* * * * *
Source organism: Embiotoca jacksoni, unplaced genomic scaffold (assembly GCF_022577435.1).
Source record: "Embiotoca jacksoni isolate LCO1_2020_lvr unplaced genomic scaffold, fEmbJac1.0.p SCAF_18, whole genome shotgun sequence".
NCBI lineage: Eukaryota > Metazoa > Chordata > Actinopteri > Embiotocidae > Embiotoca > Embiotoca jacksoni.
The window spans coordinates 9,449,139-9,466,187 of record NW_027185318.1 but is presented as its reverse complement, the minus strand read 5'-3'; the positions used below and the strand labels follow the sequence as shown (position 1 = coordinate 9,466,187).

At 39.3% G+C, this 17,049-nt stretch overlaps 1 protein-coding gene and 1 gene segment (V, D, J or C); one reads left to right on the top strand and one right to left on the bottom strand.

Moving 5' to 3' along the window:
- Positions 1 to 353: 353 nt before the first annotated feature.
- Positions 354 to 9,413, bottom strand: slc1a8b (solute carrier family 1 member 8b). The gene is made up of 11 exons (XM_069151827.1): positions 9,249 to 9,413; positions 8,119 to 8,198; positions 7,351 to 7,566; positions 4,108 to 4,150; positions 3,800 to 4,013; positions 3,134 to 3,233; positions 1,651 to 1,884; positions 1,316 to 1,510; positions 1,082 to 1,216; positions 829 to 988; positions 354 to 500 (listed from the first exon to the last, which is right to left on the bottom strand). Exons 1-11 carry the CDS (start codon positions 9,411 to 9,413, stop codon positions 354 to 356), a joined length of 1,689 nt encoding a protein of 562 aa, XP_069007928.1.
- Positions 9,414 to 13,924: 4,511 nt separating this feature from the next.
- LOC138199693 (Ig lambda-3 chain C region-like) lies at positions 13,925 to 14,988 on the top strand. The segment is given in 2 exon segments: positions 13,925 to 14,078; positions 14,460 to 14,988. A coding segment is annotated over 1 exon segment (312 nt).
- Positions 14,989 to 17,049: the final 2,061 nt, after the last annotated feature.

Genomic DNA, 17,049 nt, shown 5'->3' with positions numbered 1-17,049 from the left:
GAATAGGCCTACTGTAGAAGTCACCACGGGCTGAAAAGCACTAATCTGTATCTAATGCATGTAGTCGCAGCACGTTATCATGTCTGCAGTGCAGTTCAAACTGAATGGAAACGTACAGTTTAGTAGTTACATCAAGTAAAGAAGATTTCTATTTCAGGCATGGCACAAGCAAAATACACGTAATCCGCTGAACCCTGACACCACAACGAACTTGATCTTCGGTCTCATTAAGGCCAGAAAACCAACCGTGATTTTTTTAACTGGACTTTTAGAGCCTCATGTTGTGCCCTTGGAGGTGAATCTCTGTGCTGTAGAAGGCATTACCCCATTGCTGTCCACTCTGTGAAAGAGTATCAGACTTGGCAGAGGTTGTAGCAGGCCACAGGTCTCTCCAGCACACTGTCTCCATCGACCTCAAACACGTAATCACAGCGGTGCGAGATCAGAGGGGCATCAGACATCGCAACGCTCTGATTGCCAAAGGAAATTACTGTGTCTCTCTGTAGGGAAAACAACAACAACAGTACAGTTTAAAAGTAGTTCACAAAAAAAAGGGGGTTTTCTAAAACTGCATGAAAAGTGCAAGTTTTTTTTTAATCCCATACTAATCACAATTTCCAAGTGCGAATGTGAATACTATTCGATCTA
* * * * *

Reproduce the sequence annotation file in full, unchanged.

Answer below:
Source organism: Embiotoca jacksoni, unplaced genomic scaffold (assembly GCF_022577435.1).
Source record: "Embiotoca jacksoni isolate LCO1_2020_lvr unplaced genomic scaffold, fEmbJac1.0.p SCAF_18, whole genome shotgun sequence".
NCBI lineage: Eukaryota > Metazoa > Chordata > Actinopteri > Embiotocidae > Embiotoca > Embiotoca jacksoni.
The window spans coordinates 9,449,139-9,466,187 of record NW_027185318.1 but is presented as its reverse complement, the minus strand read 5'-3'; the positions used below and the strand labels follow the sequence as shown (position 1 = coordinate 9,466,187).

At 39.3% G+C, this 17,049-nt stretch overlaps 1 protein-coding gene and 1 gene segment (V, D, J or C); one reads left to right on the top strand and one right to left on the bottom strand.

Moving 5' to 3' along the window:
- Positions 1 to 353: 353 nt before the first annotated feature.
- Positions 354 to 9,413, bottom strand: slc1a8b (solute carrier family 1 member 8b). The gene is made up of 11 exons (XM_069151827.1): positions 9,249 to 9,413; positions 8,119 to 8,198; positions 7,351 to 7,566; positions 4,108 to 4,150; positions 3,800 to 4,013; positions 3,134 to 3,233; positions 1,651 to 1,884; positions 1,316 to 1,510; positions 1,082 to 1,216; positions 829 to 988; positions 354 to 500 (listed from the first exon to the last, which is right to left on the bottom strand). Exons 1-11 carry the CDS (start codon positions 9,411 to 9,413, stop codon positions 354 to 356), a joined length of 1,689 nt encoding a protein of 562 aa, XP_069007928.1.
- Positions 9,414 to 13,924: 4,511 nt separating this feature from the next.
- LOC138199693 (Ig lambda-3 chain C region-like) lies at positions 13,925 to 14,988 on the top strand. The segment is given in 2 exon segments: positions 13,925 to 14,078; positions 14,460 to 14,988. A coding segment is annotated over 1 exon segment (312 nt).
- Positions 14,989 to 17,049: the final 2,061 nt, after the last annotated feature.

Genomic DNA, 17,049 nt, shown 5'->3' with positions numbered 1-17,049 from the left:
GAATAGGCCTACTGTAGAAGTCACCACGGGCTGAAAAGCACTAATCTGTATCTAATGCATGTAGTCGCAGCACGTTATCATGTCTGCAGTGCAGTTCAAACTGAATGGAAACGTACAGTTTAGTAGTTACATCAAGTAAAGAAGATTTCTATTTCAGGCATGGCACAAGCAAAATACACGTAATCCGCTGAACCCTGACACCACAACGAACTTGATCTTCGGTCTCATTAAGGCCAGAAAACCAACCGTGATTTTTTTAACTGGACTTTTAGAGCCTCATGTTGTGCCCTTGGAGGTGAATCTCTGTGCTGTAGAAGGCATTACCCCATTGCTGTCCACTCTGTGAAAGAGTATCAGACTTGGCAGAGGTTGTAGCAGGCCACAGGTCTCTCCAGCACACTGTCTCCATCGACCTCAAACACGTAATCACAGCGGTGCGAGATCAGAGGGGCATCAGACATCGCAACGCTCTGATTGCCAAAGGAAATTACTGTGTCTCTCTGTAGGGAAAACAACAACAACAGTACAGTTTAAAAGTAGTTCACAAAAAAAAGGGGGTTTTCTAAAACTGCATGAAAAGTGCAAGTTTTTTTTTAATCCCATACTAATCACAATTTCCAAGTGCGAATGTGAATACTATTCGATCTA